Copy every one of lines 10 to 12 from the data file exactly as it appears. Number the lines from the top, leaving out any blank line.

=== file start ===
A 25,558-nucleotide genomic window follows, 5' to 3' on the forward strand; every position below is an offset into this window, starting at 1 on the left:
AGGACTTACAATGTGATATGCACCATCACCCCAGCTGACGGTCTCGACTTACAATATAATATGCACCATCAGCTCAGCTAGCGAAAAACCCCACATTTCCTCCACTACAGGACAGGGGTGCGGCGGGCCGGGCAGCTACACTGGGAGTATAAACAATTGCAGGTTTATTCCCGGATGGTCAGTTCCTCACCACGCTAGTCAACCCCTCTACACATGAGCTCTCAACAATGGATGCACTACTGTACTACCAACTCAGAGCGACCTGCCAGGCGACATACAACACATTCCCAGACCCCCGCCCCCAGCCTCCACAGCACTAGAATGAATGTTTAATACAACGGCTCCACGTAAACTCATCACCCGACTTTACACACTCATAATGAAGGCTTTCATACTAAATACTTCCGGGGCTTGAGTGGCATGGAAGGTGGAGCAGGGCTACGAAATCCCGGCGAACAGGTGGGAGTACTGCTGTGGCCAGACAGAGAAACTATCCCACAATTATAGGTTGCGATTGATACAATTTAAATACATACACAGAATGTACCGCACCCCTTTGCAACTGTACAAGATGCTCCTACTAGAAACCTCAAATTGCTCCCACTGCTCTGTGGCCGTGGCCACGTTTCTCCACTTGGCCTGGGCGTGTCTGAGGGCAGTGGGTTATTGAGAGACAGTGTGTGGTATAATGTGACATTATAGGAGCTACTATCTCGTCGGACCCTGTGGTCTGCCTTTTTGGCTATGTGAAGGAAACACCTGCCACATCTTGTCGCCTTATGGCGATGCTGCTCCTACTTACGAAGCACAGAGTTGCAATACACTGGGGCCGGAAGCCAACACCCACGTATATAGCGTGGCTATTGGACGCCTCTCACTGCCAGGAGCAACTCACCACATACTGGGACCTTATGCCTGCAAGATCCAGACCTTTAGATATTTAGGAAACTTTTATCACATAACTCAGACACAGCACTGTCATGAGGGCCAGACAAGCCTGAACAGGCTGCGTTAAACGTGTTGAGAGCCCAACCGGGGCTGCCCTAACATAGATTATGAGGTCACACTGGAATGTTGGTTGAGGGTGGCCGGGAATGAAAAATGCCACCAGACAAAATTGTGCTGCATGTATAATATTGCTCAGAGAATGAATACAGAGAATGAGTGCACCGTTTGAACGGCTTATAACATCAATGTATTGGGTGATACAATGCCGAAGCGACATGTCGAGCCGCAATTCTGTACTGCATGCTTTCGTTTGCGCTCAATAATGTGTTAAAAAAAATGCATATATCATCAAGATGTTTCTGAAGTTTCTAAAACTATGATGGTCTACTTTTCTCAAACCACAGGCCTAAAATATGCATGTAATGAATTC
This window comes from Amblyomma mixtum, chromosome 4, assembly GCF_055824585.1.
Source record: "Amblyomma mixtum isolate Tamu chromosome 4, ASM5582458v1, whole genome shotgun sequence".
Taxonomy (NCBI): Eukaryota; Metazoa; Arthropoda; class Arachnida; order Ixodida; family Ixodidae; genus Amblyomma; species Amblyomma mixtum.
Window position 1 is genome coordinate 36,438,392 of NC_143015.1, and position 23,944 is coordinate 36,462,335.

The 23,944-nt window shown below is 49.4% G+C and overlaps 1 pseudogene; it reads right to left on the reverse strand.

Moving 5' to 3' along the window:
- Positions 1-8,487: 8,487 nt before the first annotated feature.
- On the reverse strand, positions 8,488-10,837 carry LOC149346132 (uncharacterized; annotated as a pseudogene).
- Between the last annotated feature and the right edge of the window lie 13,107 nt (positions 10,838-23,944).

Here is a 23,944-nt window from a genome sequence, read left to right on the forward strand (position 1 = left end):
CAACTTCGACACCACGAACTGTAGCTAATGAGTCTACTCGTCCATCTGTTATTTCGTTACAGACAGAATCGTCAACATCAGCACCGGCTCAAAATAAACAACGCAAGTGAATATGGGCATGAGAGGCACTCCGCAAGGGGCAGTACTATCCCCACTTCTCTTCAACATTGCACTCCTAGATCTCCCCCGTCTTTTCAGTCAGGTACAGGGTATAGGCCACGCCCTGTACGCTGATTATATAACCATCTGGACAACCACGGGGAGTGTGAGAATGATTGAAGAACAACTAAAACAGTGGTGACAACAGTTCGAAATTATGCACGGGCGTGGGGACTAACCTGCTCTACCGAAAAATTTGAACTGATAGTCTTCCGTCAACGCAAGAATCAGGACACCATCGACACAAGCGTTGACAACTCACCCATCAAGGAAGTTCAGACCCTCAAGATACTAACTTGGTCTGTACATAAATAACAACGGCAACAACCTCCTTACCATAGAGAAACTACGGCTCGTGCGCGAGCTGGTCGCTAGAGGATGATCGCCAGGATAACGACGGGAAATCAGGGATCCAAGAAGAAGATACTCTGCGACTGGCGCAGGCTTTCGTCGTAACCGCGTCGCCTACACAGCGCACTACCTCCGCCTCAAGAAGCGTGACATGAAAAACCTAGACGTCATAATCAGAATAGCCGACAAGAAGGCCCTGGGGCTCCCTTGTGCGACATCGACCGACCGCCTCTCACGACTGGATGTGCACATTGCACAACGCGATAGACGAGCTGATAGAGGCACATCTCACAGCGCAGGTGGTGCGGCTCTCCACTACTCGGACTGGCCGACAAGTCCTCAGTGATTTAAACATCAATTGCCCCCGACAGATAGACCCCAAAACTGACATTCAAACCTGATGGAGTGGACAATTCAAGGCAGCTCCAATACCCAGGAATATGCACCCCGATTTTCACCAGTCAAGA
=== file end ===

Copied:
- On the reverse strand, positions 8,488-10,837 carry LOC149346132 (uncharacterized; annotated as a pseudogene).
- Between the last annotated feature and the right edge of the window lie 13,107 nt (positions 10,838-23,944).

Here is a 23,944-nt window from a genome sequence, read left to right on the forward strand (position 1 = left end):